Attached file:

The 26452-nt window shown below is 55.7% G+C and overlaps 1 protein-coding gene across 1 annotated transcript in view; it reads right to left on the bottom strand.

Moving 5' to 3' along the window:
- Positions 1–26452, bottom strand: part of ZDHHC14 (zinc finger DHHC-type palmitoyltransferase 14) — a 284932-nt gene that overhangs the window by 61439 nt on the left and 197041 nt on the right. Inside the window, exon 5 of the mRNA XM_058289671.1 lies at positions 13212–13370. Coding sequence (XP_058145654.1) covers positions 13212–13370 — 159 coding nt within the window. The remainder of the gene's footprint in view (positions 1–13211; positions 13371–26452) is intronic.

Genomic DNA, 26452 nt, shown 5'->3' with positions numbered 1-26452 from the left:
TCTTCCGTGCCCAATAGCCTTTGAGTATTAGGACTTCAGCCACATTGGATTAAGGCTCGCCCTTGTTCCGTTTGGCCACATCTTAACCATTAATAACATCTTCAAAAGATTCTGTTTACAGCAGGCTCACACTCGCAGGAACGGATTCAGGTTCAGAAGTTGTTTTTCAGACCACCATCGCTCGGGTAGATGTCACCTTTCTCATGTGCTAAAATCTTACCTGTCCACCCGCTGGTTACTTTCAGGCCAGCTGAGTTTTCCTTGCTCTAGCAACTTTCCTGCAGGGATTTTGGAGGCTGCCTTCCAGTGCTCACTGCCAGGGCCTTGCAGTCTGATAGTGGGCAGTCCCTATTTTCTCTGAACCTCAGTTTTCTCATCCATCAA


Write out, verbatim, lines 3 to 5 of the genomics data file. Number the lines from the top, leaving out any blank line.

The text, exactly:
- Positions 1–26452, bottom strand: part of ZDHHC14 (zinc finger DHHC-type palmitoyltransferase 14) — a 284932-nt gene that overhangs the window by 61439 nt on the left and 197041 nt on the right. Inside the window, exon 5 of the mRNA XM_058289671.1 lies at positions 13212–13370. Coding sequence (XP_058145654.1) covers positions 13212–13370 — 159 coding nt within the window. The remainder of the gene's footprint in view (positions 1–13211; positions 13371–26452) is intronic.

Genomic DNA, 26452 nt, shown 5'->3' with positions numbered 1-26452 from the left:
TCTTCCGTGCCCAATAGCCTTTGAGTATTAGGACTTCAGCCACATTGGATTAAGGCTCGCCCTTGTTCCGTTTGGCCACATCTTAACCATTAATAACATCTTCAAAAGATTCTGTTTACAGCAGGCTCACACTCGCAGGAACGGATTCAGGTTCAGAAGTTGTTTTTCAGACCACCATCGCTCGGGTAGATGTCACCTTTCTCATGTGCTAAAATCTTACCTGTCCACCCGCTGGTTACTTTCAGGCCAGCTGAGTTTTCCTTGCTCTAGCAACTTTCCTGCAGGGATTTTGGAGGCTGCCTTCCAGTGCTCACTGCCAGGGCCTTGCAGTCTGATAGTGGGCAGTCCCTATTTTCTCTGAACCTCAGTTTTCTCATCCATCAA